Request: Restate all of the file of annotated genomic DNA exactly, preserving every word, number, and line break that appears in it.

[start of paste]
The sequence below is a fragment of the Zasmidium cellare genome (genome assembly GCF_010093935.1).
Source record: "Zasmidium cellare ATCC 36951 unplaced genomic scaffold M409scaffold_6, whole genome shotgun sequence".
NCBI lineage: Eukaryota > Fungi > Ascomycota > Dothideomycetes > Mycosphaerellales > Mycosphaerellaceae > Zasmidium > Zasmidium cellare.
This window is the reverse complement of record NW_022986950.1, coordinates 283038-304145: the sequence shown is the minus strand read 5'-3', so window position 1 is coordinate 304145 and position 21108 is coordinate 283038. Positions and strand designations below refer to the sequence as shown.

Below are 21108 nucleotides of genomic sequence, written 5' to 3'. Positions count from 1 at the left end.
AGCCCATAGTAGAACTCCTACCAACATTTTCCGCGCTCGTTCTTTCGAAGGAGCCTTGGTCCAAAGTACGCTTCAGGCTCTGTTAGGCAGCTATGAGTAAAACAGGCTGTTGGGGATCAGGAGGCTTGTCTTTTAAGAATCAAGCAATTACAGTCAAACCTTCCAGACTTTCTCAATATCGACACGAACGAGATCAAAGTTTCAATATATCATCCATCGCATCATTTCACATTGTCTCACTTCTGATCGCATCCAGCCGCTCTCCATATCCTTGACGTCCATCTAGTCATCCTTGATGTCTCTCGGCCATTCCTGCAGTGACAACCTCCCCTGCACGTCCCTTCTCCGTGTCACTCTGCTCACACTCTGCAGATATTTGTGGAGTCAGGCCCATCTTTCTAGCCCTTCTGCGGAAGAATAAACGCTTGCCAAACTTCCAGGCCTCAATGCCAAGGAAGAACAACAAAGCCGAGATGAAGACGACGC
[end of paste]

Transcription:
The sequence below is a fragment of the Zasmidium cellare genome (genome assembly GCF_010093935.1).
Source record: "Zasmidium cellare ATCC 36951 unplaced genomic scaffold M409scaffold_6, whole genome shotgun sequence".
NCBI lineage: Eukaryota > Fungi > Ascomycota > Dothideomycetes > Mycosphaerellales > Mycosphaerellaceae > Zasmidium > Zasmidium cellare.
This window is the reverse complement of record NW_022986950.1, coordinates 283038-304145: the sequence shown is the minus strand read 5'-3', so window position 1 is coordinate 304145 and position 21108 is coordinate 283038. Positions and strand designations below refer to the sequence as shown.

Below are 21108 nucleotides of genomic sequence, written 5' to 3'. Positions count from 1 at the left end.
AGCCCATAGTAGAACTCCTACCAACATTTTCCGCGCTCGTTCTTTCGAAGGAGCCTTGGTCCAAAGTACGCTTCAGGCTCTGTTAGGCAGCTATGAGTAAAACAGGCTGTTGGGGATCAGGAGGCTTGTCTTTTAAGAATCAAGCAATTACAGTCAAACCTTCCAGACTTTCTCAATATCGACACGAACGAGATCAAAGTTTCAATATATCATCCATCGCATCATTTCACATTGTCTCACTTCTGATCGCATCCAGCCGCTCTCCATATCCTTGACGTCCATCTAGTCATCCTTGATGTCTCTCGGCCATTCCTGCAGTGACAACCTCCCCTGCACGTCCCTTCTCCGTGTCACTCTGCTCACACTCTGCAGATATTTGTGGAGTCAGGCCCATCTTTCTAGCCCTTCTGCGGAAGAATAAACGCTTGCCAAACTTCCAGGCCTCAATGCCAAGGAAGAACAACAAAGCCGAGATGAAGACGACGC